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Careers advice for accountancy is just a game


Teachers are being urged to test their careers advice with the first online game on what it really takes to become a chartered accountant. It will help them if students say: but do I need to be excellent at maths?

ICAEW and social enterprise, MyKindaCrowd, are encouraging teachers to ‘dispel myths’ about chartered accountancy by launching an online game – No Ordinary Challenge - which puts careers advice to the test.

The profession is a big recruiter due to high demand for chartered accountants - 97% of the Best Global Brands employ at least one ICAEW Chartered Accountant in their business. With young people having more choice than before to access the profession, the game highlights apprenticeship and school leaver routes as well as traditional graduate routes into training.

ICAEW Head of Student Recruitment, Sharon Spice, said: “Teachers give careers advice to their students all the time. They are incredibly influential in the choices young people make, so it’s important we support teachers to support learners with new resources.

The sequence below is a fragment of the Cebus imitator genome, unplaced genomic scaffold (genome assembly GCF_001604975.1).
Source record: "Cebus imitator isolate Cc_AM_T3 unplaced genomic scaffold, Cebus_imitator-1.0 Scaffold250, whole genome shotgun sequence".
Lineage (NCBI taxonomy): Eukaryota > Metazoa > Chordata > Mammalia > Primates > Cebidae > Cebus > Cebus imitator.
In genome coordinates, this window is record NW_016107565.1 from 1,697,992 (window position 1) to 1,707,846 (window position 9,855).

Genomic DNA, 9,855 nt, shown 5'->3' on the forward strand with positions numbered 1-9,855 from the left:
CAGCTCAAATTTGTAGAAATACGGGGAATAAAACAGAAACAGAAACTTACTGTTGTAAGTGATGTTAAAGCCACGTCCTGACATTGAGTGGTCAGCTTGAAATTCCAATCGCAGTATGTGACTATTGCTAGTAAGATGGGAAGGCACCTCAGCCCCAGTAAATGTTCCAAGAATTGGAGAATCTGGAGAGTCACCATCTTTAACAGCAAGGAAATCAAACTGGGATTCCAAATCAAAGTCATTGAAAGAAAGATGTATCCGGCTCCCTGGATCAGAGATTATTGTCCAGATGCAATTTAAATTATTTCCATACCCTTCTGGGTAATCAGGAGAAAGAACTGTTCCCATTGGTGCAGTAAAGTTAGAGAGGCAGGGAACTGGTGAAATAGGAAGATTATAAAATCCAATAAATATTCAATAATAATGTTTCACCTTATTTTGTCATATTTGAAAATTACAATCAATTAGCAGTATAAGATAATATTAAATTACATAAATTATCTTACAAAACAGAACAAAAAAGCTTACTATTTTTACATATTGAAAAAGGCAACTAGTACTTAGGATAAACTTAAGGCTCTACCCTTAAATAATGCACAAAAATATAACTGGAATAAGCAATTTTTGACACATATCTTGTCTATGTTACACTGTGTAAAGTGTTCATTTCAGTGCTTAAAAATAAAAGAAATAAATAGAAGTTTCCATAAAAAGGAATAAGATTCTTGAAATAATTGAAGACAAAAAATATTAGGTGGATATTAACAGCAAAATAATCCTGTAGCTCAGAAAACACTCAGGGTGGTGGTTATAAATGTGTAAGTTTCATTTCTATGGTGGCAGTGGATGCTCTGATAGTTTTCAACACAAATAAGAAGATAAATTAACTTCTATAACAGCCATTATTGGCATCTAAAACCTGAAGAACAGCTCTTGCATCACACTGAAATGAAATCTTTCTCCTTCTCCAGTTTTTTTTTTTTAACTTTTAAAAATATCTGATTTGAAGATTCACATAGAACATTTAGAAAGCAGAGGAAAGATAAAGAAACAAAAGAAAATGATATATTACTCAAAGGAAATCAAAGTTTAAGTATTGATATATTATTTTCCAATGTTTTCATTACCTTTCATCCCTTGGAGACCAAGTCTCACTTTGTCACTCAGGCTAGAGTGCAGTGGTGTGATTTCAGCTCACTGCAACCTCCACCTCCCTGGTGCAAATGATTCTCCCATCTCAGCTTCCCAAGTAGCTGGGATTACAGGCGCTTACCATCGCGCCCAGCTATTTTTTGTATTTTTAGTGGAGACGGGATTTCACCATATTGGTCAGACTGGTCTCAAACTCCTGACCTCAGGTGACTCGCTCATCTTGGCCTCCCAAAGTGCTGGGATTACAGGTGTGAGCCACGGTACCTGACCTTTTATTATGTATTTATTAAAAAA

“Some of the teachers we speak to are surprised to learn that you don’t have to be excellent at maths in order to become a chartered accountant. You just need to be numerate, which is the case for many careers. It encompasses a wide range of skills like communication and problem-solving. We hope teachers join us in understanding that it is no ordinary career.”

Learning Mentor at Eastbury Comprehensive, Val Tillet, said: “My students sometimes do not have a clue as to what they want to do as a career, but their interest might be stirred by the information in this game. I would share the game with them it as it highlights the relevance of accountancy as a potential career path, particularly as it is suited to many different types of students with different backgrounds.”

MyKindaCrowd MD, William Akerman, said: “Young people receive career advice from many people and the landscape is always changing. This makes it difficult for teachers to keep up to date with current advice. It is vital that young people are given correct career advice, which is why this game is extremely innovative and supportive for teachers.”

See the game at

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